I am really interested in these inSPIRE programs, seems like a great thing to do with my 2 young children. Can't swing it for this year--is there information for next year?

Seema said...

great orgs, i read about IMAK in india currents. is there a way to be involved besides donating money?

Ushi said...

this is crazy i was just talking last night with some friends about how it would be great to organize trips to india that dont involve 2 year commitments and the like, and that could couple vacation with community service...great minds think alike!

Anonymous said...

this is super inspiring and gives me and i am sure many other people pause as we continue to tighten our pocketbooks and worry about all the things we "need". thanks for sharing.

Kiran K. said...

what a cool idea for the payment. but how will the company pay its costs if people don't pay the full amount?? i am toying with the idea of starting a non-profit (still in the very early stages) and i would love to incorporate this model of payment but does it work???

Dr. S said...

I'm glad I-MAK is doing such a good deed without risking advancement in science. It is one thing to believe in providing medicine and health care for all but we don't want to have a freezing effect on the scientists and researchers who every day need money in order to make advances and help more people.

rahul said...

Kiran K.-- The gist of gift-economy is that your unconditional generosity gives others permission to operate from the same space. This not only sustains, but grows in ways you can't plan. Charityfocus.org is brilliant specimen and leading voice in this model, and they've been doing it for ~10 years. This particular post from their blog addresses your question well:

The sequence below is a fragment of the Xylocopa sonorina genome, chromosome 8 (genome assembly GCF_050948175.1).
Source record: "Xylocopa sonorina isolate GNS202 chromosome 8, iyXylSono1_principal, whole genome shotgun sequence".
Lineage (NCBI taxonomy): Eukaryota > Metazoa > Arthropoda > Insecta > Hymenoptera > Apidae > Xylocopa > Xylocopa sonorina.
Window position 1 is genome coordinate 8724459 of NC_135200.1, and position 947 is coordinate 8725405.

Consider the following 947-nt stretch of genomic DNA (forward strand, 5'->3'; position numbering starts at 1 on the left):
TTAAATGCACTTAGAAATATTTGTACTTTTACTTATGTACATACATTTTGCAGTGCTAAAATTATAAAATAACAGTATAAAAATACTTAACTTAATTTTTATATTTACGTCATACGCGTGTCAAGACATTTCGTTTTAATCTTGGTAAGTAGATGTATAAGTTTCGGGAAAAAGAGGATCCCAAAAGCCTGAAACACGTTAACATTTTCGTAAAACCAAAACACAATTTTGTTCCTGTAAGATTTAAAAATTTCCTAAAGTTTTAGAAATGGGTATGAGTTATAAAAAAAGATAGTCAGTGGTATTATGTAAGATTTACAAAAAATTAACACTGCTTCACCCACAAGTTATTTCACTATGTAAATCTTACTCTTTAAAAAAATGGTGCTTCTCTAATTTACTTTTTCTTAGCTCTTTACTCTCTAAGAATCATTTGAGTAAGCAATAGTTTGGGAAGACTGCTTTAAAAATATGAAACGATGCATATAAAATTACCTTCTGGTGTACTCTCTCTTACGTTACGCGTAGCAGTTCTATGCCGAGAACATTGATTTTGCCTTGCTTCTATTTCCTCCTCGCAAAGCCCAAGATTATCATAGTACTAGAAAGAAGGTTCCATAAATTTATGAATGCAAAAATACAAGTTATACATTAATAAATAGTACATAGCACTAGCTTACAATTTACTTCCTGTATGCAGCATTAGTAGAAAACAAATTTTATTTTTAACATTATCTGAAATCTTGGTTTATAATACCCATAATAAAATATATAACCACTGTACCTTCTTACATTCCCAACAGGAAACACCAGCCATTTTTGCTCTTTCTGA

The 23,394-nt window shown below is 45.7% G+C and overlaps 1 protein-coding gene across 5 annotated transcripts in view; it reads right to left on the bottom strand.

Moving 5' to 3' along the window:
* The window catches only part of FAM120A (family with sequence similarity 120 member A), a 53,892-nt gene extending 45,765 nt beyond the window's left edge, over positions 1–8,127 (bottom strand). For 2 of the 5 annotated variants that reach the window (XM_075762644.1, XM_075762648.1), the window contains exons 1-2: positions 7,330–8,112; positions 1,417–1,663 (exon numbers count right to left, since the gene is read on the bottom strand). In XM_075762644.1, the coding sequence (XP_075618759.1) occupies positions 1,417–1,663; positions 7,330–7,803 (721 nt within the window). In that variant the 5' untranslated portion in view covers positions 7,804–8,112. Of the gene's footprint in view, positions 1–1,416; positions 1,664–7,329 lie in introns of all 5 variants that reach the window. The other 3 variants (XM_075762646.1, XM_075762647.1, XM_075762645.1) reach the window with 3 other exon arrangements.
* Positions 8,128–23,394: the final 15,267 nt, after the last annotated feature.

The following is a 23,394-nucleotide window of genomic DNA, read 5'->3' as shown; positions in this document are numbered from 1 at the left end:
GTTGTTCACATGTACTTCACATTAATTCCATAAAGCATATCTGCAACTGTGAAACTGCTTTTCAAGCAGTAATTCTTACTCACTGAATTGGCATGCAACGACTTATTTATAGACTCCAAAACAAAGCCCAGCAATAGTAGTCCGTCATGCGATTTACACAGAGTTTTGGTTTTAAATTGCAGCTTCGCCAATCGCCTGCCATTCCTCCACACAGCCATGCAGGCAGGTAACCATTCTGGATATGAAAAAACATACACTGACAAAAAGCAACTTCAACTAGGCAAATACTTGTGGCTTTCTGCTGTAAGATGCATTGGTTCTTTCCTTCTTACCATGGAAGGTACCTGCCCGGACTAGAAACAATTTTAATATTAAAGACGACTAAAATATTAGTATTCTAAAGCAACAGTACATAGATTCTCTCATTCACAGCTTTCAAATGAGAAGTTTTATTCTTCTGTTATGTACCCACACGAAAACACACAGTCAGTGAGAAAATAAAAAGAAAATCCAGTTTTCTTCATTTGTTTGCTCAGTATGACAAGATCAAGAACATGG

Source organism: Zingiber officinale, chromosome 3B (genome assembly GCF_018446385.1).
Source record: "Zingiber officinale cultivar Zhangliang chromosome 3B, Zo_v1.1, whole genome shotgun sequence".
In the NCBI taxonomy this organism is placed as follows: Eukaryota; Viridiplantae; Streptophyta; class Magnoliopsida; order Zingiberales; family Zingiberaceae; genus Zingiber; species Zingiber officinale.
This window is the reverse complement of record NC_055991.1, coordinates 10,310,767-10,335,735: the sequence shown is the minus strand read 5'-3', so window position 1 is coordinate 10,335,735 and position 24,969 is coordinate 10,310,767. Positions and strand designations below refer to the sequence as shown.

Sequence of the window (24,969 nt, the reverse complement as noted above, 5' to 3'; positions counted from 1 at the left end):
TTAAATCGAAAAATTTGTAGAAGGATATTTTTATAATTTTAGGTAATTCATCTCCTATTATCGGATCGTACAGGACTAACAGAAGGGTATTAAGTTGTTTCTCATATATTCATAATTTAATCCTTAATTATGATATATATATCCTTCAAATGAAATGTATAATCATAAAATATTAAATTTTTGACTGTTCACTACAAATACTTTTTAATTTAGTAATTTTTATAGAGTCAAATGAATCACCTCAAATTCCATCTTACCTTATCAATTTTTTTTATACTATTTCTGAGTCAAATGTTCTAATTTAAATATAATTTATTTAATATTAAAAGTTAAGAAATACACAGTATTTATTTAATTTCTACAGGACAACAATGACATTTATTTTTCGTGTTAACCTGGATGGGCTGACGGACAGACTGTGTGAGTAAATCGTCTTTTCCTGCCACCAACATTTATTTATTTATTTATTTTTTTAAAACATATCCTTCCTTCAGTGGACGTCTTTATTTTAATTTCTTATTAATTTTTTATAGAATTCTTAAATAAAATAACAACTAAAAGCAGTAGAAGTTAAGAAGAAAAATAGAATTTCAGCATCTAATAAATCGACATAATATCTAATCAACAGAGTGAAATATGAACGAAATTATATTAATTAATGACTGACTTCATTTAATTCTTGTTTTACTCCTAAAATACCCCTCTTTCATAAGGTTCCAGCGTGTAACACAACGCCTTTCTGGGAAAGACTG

http://www.charityfocus.org/blog/view.php?id=1870

Ayesha said...

I am a lawyer and would love to be involved in the legal aspects of IMAK. Do you know if they need volunteers?

lola k said...

wow deepa thank you for posting, i am always blown away by the amazing things people are building. i wish i had some money to lend support but we just don't right now. are there other ways to help?

Preeti Jain said...

inSPIRE seems like a wonderful opportunity. i am wondering how they choose the ngo's etc to work with? would like to consider this for a family trip next year. are they open to suggestions of organizations to aid in india?

Sophie F. said...

Love this blog, just found it through NYTimes Motherlode. V. inspirational orgs and i read recently that "consciousness-raising experience-based travel" is on the rise, even in this recession. silver lining of all the gloominess perhaps? good luck to all!

Anonymous said...

Wow I wish I had known about this when I was in college. NOw, even at 2 weeks, it seems to be a large undertaking, especially with young kids, no?

Shital said...

J.G.P. and Preeti Jain: Great to hear of your interest in InSPIRE Family! You can keep up to date on the website for next year's program. Alternatively, email info[at]inspire-now.org and someone will be in touch with you directly.

Preeti, most of the NGOs that are selected are done so because an InSPIRE coordinator may have direct experience and can vouch for their work. They are also chosen for their secular/non-partisan nature. The selection seeks to ensure that a diverse array of approaches and issues are covered. Also, at each NGO, the InSPIRE participants are involved in a direct service activity. If you have a suggestion, please email the team at the address I mentioned above! Thank you!

Anonymous said...

What a great group of organizations. And that first photo is just striking.

Priti Radhakrishnan said...

Thanks for all the interest in I-MAK, since we are a small group the best way to support us is to help get the word out about the issue. Forwarding the India Currents article to folks you know would be a great source of support. As for volunteers, we do love to hear from patent lawyers and/or pharmaceutical scientists - reach us at http://www.i-mak.org/contact/